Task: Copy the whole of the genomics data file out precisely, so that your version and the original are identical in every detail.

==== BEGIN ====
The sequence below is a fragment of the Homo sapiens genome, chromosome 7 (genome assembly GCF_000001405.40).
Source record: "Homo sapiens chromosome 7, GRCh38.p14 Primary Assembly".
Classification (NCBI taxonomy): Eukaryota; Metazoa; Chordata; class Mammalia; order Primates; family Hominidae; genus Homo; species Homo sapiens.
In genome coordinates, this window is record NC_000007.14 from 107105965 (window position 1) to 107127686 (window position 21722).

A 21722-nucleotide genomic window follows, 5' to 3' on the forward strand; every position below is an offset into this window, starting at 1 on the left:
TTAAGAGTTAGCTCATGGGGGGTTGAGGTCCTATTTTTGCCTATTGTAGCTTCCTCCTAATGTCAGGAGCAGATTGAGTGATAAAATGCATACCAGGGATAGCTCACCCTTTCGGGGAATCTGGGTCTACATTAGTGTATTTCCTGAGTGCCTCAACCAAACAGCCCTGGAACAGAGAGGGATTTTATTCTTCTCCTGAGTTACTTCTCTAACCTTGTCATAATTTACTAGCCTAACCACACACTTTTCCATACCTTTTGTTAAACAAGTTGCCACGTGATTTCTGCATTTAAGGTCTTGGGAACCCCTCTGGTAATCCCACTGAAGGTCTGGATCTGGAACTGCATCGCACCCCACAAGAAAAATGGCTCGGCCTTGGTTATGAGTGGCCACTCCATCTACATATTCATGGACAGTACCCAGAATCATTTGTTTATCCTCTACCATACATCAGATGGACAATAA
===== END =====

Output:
The sequence below is a fragment of the Homo sapiens genome, chromosome 7 (genome assembly GCF_000001405.40).
Source record: "Homo sapiens chromosome 7, GRCh38.p14 Primary Assembly".
Classification (NCBI taxonomy): Eukaryota; Metazoa; Chordata; class Mammalia; order Primates; family Hominidae; genus Homo; species Homo sapiens.
In genome coordinates, this window is record NC_000007.14 from 107105965 (window position 1) to 107127686 (window position 21722).

A 21722-nucleotide genomic window follows, 5' to 3' on the forward strand; every position below is an offset into this window, starting at 1 on the left:
TTAAGAGTTAGCTCATGGGGGGTTGAGGTCCTATTTTTGCCTATTGTAGCTTCCTCCTAATGTCAGGAGCAGATTGAGTGATAAAATGCATACCAGGGATAGCTCACCCTTTCGGGGAATCTGGGTCTACATTAGTGTATTTCCTGAGTGCCTCAACCAAACAGCCCTGGAACAGAGAGGGATTTTATTCTTCTCCTGAGTTACTTCTCTAACCTTGTCATAATTTACTAGCCTAACCACACACTTTTCCATACCTTTTGTTAAACAAGTTGCCACGTGATTTCTGCATTTAAGGTCTTGGGAACCCCTCTGGTAATCCCACTGAAGGTCTGGATCTGGAACTGCATCGCACCCCACAAGAAAAATGGCTCGGCCTTGGTTATGAGTGGCCACTCCATCTACATATTCATGGACAGTACCCAGAATCATTTGTTTATCCTCTACCATACATCAGATGGACAATAA